Liberty on Tap since 1984
The Libertarians would have us believe that government is not necessary for man to live free and prosper. I read, on a regular basis, the works of many Libertarians, I'm a fan of the Mises Institute and of Austrian economics. Some of my favorite contemporary Libertarian writers are Thomas Sowell, Tom Woods, Gary North, Lew Rockwell, Bruce McQuain et. al. I try not to over do my reading of Libertarians because so often they leave me depressed with their gloom and doom. A case in point is an article I read recently at LewRockwell.com. The article is "Why I Do Not Vote" by Butler Shaffer, which was originally posted on November 14, 2000.
I should declare that philosophically if I were to take one more step to the right, I would be in the Libertarian camp. But that's one step I will never be able to take. Human nature being what it is, I don't see how the Libertarian ideal has any more chance in succeeding than the communist ideal did. I wish I could believe but I can't. But, I'm straying to far from the topic of this article. Is government needed at all?
Mr. Shaffer makes a case that all government is oppressive and over time will restrict the liberties of the governed. He has some cogent arguments to support his decision some years to no longer take part in the political process; to no longer vote. This excerpt demonstrates his point of view.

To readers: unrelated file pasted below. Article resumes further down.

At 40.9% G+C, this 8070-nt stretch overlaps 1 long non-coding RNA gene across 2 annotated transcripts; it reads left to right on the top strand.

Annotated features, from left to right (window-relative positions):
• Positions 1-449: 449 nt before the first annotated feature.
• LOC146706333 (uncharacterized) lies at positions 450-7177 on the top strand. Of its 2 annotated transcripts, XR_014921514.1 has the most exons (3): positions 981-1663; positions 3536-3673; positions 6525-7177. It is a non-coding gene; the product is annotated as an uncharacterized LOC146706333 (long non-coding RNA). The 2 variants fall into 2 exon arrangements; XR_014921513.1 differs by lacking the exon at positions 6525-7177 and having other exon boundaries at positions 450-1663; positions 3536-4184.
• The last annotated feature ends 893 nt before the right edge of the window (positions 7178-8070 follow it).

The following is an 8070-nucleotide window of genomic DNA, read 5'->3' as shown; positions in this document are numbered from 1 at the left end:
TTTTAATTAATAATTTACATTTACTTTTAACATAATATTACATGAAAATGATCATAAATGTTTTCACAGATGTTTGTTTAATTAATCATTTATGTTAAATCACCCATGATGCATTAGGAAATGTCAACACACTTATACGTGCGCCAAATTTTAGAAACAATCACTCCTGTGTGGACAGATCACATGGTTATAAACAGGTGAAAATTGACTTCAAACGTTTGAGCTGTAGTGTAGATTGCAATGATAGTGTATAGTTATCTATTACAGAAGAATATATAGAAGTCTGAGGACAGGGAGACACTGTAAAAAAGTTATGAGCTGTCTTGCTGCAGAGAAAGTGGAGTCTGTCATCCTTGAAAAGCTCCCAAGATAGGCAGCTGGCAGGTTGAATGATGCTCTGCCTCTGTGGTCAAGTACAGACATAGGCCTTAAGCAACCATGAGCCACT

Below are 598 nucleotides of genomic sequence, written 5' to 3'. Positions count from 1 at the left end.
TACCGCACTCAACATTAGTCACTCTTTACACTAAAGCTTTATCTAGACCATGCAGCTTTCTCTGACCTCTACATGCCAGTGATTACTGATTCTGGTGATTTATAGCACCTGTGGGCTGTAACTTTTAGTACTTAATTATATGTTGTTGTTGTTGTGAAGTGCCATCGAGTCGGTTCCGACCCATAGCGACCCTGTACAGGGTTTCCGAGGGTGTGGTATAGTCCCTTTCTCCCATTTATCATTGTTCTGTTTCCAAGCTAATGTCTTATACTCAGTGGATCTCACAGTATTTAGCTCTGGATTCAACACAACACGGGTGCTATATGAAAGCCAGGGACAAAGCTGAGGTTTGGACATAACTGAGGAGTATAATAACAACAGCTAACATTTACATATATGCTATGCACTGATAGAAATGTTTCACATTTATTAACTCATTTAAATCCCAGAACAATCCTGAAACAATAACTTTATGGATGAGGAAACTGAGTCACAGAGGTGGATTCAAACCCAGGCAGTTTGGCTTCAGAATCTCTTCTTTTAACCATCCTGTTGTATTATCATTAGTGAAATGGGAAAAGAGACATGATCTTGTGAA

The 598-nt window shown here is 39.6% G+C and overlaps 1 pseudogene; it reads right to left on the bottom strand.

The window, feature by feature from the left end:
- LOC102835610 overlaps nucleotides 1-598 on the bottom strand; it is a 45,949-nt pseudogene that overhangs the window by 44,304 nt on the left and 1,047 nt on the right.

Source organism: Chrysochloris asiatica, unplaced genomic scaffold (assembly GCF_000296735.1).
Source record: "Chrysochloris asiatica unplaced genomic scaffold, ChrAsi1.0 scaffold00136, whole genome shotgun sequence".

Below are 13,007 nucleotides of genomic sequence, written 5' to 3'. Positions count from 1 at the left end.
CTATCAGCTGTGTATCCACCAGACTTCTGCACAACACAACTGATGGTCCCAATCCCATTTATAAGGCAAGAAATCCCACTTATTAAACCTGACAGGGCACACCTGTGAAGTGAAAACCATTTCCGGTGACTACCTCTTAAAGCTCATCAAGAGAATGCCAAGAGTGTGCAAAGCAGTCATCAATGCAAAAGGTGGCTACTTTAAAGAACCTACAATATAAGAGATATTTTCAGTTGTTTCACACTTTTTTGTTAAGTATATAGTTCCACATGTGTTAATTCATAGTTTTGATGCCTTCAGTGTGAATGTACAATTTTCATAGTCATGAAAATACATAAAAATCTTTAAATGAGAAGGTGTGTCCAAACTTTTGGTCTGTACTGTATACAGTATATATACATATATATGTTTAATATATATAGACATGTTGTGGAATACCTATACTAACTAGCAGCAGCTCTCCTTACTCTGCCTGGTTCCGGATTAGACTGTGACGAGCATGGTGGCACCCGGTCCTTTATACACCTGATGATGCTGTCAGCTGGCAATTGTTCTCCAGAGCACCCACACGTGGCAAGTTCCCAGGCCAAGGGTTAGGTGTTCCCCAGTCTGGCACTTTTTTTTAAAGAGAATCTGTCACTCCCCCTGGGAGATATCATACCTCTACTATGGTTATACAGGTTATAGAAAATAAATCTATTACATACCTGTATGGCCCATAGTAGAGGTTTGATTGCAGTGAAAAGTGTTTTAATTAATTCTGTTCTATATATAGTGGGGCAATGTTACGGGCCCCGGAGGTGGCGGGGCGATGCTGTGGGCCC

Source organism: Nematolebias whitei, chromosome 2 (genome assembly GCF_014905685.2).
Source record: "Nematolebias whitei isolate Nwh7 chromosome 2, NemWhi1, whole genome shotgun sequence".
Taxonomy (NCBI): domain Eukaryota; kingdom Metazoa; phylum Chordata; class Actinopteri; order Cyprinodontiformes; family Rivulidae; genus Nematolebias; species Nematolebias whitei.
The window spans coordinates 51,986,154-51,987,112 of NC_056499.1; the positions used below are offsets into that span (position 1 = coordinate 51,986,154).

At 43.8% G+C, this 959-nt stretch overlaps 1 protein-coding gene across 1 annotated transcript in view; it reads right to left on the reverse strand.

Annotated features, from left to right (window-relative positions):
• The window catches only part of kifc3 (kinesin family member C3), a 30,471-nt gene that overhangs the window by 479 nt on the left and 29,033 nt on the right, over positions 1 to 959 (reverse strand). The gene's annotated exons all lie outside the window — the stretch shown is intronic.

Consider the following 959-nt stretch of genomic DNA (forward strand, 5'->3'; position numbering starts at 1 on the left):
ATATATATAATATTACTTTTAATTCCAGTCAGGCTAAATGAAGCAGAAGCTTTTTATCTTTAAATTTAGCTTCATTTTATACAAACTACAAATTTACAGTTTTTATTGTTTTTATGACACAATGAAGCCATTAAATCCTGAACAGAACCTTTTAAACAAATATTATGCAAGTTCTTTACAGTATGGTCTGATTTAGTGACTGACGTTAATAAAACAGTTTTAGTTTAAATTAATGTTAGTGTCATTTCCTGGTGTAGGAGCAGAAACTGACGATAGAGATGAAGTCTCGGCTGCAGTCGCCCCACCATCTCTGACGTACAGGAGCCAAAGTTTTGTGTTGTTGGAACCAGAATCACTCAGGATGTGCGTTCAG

"...I understand the temptation, born largely of a sense of frustration, of wanting to participate in the political process in order to get persons elected who more closely reflect one’s views. The illusion of a short-term reduction in the rate of increase of state power clouds the longer-term consequences inherent in political participation. Political systems derive their power not from guns and prisons, but from the willingness of those who are to be ruled to expend their energies on their behalf. For state power to exist, a significant number of men and women must sanction the idea of being ruled by others, a sanction that depends, ultimately, upon the credibility of those who exercise such power. When we vote in an election, we are declaring, by our actions, our support for the process of some people ruling others by coercive means. Our motivations for such participation – even if they be openly expressed as a desire to bring state power to an end – do not mitigate the fact that our energies are being employed on behalf of the destructive principle that liberty and social order can best be fostered through the coercive machinery of the state."